رفتار حرفه ای و اجتماعی در ارائه خدمات عمومی تا چه حد مهم است؟
|کد مقاله||سال انتشار||مقاله انگلیسی||ترجمه فارسی||تعداد کلمات|
|28673||2011||9 صفحه PDF||سفارش دهید||8639 کلمه|
Publisher : Elsevier - Science Direct (الزویر - ساینس دایرکت)
Journal : Journal of Public Economics, Volume 95, Issues 7–8, August 2011, Pages 758–766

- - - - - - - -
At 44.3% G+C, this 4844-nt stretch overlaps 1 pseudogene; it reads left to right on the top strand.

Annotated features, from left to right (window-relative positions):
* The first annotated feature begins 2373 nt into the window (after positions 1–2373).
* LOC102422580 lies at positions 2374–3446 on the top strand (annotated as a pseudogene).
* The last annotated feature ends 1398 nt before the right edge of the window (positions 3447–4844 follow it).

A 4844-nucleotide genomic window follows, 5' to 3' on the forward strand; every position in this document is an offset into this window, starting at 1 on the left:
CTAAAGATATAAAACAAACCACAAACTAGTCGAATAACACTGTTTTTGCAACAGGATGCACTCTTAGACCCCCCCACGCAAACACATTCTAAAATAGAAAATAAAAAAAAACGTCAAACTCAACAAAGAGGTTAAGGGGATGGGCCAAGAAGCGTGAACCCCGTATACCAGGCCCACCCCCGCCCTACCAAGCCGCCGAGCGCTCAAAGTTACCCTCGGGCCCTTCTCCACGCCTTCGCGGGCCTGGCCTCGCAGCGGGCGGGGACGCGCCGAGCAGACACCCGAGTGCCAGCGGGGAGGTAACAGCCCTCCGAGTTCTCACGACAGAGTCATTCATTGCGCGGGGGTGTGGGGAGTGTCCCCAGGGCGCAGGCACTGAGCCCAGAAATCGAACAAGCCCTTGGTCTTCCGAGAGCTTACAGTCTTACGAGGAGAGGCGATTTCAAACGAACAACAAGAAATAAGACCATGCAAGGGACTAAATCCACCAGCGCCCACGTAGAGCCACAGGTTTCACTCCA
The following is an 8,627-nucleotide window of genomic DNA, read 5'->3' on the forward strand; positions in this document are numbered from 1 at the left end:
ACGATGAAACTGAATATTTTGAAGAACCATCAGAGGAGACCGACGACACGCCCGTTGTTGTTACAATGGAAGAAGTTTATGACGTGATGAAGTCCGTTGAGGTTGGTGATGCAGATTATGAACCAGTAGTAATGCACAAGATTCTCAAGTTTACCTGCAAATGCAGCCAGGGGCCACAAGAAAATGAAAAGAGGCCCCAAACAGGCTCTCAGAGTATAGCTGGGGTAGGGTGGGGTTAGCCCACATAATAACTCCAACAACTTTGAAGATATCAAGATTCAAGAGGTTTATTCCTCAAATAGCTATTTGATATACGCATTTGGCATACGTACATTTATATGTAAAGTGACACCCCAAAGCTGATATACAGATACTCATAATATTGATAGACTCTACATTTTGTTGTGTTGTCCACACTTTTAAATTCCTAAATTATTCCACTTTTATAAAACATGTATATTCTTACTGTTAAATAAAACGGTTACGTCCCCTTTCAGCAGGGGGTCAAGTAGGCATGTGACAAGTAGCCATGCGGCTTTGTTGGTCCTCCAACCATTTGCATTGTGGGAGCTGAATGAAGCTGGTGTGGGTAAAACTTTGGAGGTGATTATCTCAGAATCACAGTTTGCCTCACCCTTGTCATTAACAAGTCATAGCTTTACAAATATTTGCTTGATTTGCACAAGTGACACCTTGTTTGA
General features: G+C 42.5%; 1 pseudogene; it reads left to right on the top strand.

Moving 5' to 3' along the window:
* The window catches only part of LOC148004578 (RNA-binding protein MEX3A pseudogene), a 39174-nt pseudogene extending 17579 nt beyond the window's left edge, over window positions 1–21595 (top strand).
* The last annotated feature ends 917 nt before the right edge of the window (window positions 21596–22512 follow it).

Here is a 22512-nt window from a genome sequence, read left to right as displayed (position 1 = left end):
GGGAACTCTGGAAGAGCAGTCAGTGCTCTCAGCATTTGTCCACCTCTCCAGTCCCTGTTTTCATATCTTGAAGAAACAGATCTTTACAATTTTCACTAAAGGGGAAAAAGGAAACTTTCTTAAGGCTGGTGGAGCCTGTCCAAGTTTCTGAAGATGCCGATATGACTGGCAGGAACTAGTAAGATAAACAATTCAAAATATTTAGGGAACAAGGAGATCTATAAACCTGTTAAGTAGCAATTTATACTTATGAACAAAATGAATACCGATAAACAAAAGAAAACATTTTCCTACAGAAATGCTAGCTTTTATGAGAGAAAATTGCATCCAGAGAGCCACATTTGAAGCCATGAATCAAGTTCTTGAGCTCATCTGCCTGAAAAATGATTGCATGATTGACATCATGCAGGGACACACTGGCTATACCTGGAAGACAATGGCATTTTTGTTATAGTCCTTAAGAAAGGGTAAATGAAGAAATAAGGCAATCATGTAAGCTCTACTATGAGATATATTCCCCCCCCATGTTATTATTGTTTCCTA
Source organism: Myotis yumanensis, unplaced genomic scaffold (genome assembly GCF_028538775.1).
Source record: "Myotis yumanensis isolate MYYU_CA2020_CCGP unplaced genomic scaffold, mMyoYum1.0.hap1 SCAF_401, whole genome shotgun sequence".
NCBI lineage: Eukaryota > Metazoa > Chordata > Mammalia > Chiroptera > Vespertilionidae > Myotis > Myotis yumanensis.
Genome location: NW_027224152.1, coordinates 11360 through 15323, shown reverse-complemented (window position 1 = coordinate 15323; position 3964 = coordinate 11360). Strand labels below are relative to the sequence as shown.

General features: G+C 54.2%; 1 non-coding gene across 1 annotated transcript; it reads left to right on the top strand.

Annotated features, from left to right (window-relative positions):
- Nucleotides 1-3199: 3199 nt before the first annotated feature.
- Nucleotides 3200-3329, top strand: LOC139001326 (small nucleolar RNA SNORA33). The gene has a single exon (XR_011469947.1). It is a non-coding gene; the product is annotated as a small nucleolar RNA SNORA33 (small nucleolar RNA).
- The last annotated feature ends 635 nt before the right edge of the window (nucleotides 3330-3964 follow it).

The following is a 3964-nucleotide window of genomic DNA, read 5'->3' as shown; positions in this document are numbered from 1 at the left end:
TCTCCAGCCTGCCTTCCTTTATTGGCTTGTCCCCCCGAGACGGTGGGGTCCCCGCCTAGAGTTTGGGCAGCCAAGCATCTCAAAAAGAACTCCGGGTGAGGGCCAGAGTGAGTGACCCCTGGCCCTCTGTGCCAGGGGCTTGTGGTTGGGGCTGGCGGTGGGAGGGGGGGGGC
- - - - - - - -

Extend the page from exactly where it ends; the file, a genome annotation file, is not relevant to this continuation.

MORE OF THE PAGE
A number of papers have suggested that pro-social behaviour in the workplace may be sensitive to the institutional environment, but there is little empirical research that attempts to test this directly using data on worker behaviour. This is the aim of this paper. We show that individuals in the non-profit sector are significantly more likely to do unpaid overtime than those in the for-profit sector. However, we find no evidence of adjustment along either the extensive or intensive margins when individuals change sectors. The results of our analysis therefore point to selection and we find supporting evidence that individuals do self-select on the basis of their propensity to donate labour.